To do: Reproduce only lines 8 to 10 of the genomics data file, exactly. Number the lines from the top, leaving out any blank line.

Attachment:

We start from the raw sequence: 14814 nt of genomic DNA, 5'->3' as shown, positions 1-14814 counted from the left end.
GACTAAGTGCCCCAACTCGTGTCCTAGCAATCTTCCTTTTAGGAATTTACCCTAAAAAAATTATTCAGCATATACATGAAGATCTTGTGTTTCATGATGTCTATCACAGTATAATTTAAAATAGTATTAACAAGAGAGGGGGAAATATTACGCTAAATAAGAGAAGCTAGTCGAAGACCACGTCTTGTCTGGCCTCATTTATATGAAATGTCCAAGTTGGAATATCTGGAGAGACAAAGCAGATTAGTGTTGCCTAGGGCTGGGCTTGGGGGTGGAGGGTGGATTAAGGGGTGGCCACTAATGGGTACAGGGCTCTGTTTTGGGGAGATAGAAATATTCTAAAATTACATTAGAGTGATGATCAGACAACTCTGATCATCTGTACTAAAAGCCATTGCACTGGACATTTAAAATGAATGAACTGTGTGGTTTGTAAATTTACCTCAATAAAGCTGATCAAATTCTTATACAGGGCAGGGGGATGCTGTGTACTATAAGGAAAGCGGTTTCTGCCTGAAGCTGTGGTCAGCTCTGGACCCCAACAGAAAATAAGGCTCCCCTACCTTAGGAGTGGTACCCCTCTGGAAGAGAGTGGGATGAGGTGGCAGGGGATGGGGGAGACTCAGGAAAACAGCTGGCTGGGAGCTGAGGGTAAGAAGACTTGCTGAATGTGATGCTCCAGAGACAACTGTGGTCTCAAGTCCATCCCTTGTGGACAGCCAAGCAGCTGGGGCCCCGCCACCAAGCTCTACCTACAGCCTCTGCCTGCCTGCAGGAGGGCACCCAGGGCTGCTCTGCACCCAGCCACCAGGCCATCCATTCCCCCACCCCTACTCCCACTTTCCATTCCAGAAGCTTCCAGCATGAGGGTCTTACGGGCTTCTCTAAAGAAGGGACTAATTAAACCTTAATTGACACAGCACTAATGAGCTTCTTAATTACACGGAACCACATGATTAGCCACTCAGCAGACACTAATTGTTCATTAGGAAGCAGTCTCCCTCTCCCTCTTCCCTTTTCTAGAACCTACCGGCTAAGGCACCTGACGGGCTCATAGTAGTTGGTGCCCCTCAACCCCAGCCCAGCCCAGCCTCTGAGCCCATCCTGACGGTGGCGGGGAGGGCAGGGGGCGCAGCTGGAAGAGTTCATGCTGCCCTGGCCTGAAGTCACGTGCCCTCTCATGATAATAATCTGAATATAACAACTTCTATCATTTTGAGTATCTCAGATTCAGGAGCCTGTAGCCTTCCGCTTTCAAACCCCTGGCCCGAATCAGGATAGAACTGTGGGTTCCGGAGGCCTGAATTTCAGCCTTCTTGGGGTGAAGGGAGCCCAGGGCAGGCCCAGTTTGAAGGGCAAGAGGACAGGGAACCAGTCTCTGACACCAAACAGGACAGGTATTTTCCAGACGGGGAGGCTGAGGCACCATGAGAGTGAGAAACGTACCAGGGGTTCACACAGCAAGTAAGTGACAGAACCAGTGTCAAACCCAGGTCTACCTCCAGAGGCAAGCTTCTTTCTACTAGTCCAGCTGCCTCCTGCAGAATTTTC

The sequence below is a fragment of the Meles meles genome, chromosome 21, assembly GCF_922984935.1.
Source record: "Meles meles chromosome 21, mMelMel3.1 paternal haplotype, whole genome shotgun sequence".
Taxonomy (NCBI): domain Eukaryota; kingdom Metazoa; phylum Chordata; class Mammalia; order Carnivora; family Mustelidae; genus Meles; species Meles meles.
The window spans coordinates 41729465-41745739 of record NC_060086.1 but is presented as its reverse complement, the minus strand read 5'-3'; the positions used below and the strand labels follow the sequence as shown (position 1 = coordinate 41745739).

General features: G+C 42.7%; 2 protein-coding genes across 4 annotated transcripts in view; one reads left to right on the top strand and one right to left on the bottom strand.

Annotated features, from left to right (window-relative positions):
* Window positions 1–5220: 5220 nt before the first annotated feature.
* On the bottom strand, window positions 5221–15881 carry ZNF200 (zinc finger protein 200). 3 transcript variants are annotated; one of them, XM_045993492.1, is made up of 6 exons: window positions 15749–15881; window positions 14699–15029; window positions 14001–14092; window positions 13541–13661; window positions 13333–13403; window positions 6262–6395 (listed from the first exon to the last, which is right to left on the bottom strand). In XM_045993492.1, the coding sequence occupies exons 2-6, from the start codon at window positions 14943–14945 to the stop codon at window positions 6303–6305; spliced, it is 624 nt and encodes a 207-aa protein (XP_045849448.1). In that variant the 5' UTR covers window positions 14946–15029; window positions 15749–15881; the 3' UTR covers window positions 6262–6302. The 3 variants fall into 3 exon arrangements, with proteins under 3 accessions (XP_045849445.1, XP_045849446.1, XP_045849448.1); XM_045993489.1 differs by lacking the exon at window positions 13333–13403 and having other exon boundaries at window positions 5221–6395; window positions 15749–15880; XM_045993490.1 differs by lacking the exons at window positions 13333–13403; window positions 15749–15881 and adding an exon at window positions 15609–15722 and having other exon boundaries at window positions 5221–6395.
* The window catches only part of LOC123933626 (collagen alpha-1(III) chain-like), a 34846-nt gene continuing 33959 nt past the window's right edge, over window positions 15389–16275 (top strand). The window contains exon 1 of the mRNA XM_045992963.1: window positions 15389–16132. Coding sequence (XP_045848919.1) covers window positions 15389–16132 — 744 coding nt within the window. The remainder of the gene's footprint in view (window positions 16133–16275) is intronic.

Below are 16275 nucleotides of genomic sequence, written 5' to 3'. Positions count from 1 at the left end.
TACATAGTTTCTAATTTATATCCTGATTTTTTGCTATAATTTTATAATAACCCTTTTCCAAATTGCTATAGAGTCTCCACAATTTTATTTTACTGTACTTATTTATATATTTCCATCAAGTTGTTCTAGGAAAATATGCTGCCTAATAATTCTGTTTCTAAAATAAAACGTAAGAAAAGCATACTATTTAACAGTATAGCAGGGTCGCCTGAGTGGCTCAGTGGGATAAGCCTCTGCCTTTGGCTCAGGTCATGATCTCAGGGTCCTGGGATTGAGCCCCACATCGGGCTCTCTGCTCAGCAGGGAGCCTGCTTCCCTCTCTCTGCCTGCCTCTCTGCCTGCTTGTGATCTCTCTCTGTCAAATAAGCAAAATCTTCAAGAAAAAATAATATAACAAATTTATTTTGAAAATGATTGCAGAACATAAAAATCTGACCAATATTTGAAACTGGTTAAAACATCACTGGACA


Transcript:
Annotated features, from left to right (window-relative positions):
* Window positions 1–5220: 5220 nt before the first annotated feature.
* On the bottom strand, window positions 5221–15881 carry ZNF200 (zinc finger protein 200). 3 transcript variants are annotated; one of them, XM_045993492.1, is made up of 6 exons: window positions 15749–15881; window positions 14699–15029; window positions 14001–14092; window positions 13541–13661; window positions 13333–13403; window positions 6262–6395 (listed from the first exon to the last, which is right to left on the bottom strand). In XM_045993492.1, the coding sequence occupies exons 2-6, from the start codon at window positions 14943–14945 to the stop codon at window positions 6303–6305; spliced, it is 624 nt and encodes a 207-aa protein (XP_045849448.1). In that variant the 5' UTR covers window positions 14946–15029; window positions 15749–15881; the 3' UTR covers window positions 6262–6302. The 3 variants fall into 3 exon arrangements, with proteins under 3 accessions (XP_045849445.1, XP_045849446.1, XP_045849448.1); XM_045993489.1 differs by lacking the exon at window positions 13333–13403 and having other exon boundaries at window positions 5221–6395; window positions 15749–15880; XM_045993490.1 differs by lacking the exons at window positions 13333–13403; window positions 15749–15881 and adding an exon at window positions 15609–15722 and having other exon boundaries at window positions 5221–6395.